5. I'm completely against introducing ID into the classroom, but this last line, especially was interesting, I think it provides the strongest argument for Prof. Behe, despite the fact that it's still flawed.


    No, its not a strong argument really. Its just that we are all actually just brains and everything we perceive is subjective through our various organs. We could all be just brains in jars or even just algorithms in a big computer game.


    The point is, science is based on accepted truths because we have to start somewhere and the basic truth is that what we perceive is real, and what we can't perceive is irrelevent. From that base, science is built upon experimental proof and is able to predict. ID is not based upon any experimentation and cannot predict (unlike natural selection as a theory of evolution which can be proven via genetic experimentation and predictions which can be checked).

  6. Are cows parasitic on grass then? I suppose it could be mutualistic symbiosis, as grazing stops other plants colonising and shading out the grass (which is good for the grass), but at the same time prevents the grass from flowering and seeding (not so good). There is only benefit to the cow.

  7. Triple or quadruple helices are unlikely to evolve as a standard as they are not generally needed as the having two works fine, and nature likes to keep things as simple as possible. That's why we only have two eyes to produce binocular vision (more than two is of no benefit) and two sexes (hermaphrodites are just two sexes in one creature) and ...err...other stuff. I'm sure you can think of other examples.

  8. How does the presence of one intelligent species affect the evolution of a second species towards intelligence? I think that man's intellectual development alters the selective pressures for intelligence in other species. I don't see another species gaining our level of intelligence on Earth mainly because we'll drive those candidate species to extinction or relegate them to small zoo populations.


    We already have killed off other intelligent life forms, the last being Neanderthal man! Ok, technically the same as us, but it signifies how ruthless we'd be with any other intelligent rivals.

  9. You may be right, but as intelligence is so useful it may be inevitable eventually wherever life exists. However, intelligence (sentience/sapience) may actually be a really bad idea as perhaps intelligent creatures always destroy themselves one way or another. We are destroying our environment and although we know it ('cos we are so intelligent!) we seem unable to stop ourselves due to basic human nature.


    Life may carry on but we (Homo sapiens sapiens) may be gone in 500 years, and so would have existed for less than 50,000 years! Would we even show up in the fossil record when intelligent land dwelling octopi start developing their own theories of the 6th great extinction!?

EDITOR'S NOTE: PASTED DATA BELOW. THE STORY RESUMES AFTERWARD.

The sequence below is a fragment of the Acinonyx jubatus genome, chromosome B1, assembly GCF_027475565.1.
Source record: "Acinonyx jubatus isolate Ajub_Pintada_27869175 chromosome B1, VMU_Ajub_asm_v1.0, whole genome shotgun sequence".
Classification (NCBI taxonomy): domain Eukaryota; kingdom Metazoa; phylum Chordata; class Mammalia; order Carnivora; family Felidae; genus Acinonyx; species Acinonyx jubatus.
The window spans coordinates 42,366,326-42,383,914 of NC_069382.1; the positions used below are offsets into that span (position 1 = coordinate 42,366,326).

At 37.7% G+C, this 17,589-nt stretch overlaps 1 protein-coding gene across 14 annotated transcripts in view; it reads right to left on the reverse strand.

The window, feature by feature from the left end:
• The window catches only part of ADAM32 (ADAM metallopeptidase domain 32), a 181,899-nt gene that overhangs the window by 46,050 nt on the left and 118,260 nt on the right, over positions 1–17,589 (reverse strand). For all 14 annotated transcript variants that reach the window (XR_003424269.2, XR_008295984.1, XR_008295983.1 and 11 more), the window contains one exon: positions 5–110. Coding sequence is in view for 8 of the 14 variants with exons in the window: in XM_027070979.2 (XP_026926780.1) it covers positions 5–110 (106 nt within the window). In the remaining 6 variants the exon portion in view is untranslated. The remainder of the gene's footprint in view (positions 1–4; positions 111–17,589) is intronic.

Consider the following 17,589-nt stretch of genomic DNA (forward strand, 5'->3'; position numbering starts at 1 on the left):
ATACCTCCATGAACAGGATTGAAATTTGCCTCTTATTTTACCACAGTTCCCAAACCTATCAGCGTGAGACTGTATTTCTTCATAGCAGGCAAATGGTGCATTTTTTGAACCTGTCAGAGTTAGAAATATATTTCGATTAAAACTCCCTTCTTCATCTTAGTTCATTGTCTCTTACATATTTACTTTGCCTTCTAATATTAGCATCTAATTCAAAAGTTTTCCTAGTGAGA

10. So' date=' let me get this straight: Someone points out that non-aqautic apes and monkeys (and even dogs) can hold their breath, which casts doubts on the AAH, and you respond by asserting they can't because of the AAH? You're kidding, right?


    Sorry, but evidence takes precedence over theory. If data shows that non-aquatic apes can hold their breath, that punches some big holes in the AAT, which cannot be circumvented by simply denying the data.


    No, I am not saying that. I am simply saying that the AAT refers to apes, our closest ancestors, not other animals, so the studies referred to are irrelevant in that sense. You'd need to prove that chimps can hold their breath voluntarily under water - and exhibit a dive response while your at it. We all know other animals can e.g. seals, otters, mink, water voles etc.


    This coming from someone who wants to ignore evidence because it conflicts with their pet hypothesis?


    And' date=' FYI, it's a hypothesis, not a theory. Only once fossil evidence supports it will it become a theory.


    Not my pet hypothesis at all - just more likely than the savannah theory (on its own that is - I am sure the savannah theory is part of the story). Also it does not need fossil evidence to be a theory - any evidence will do! It was not fossil evidence that makes evolution a theory because the fossils themselves prove nothing - its just how they are interpreted - which is open to question - ask a ID proponent!


    Please support this assertion. The only animals I am aware of which undergo neoteny in response to adapting to an aqautic life are salamanders. Even reptiles don't.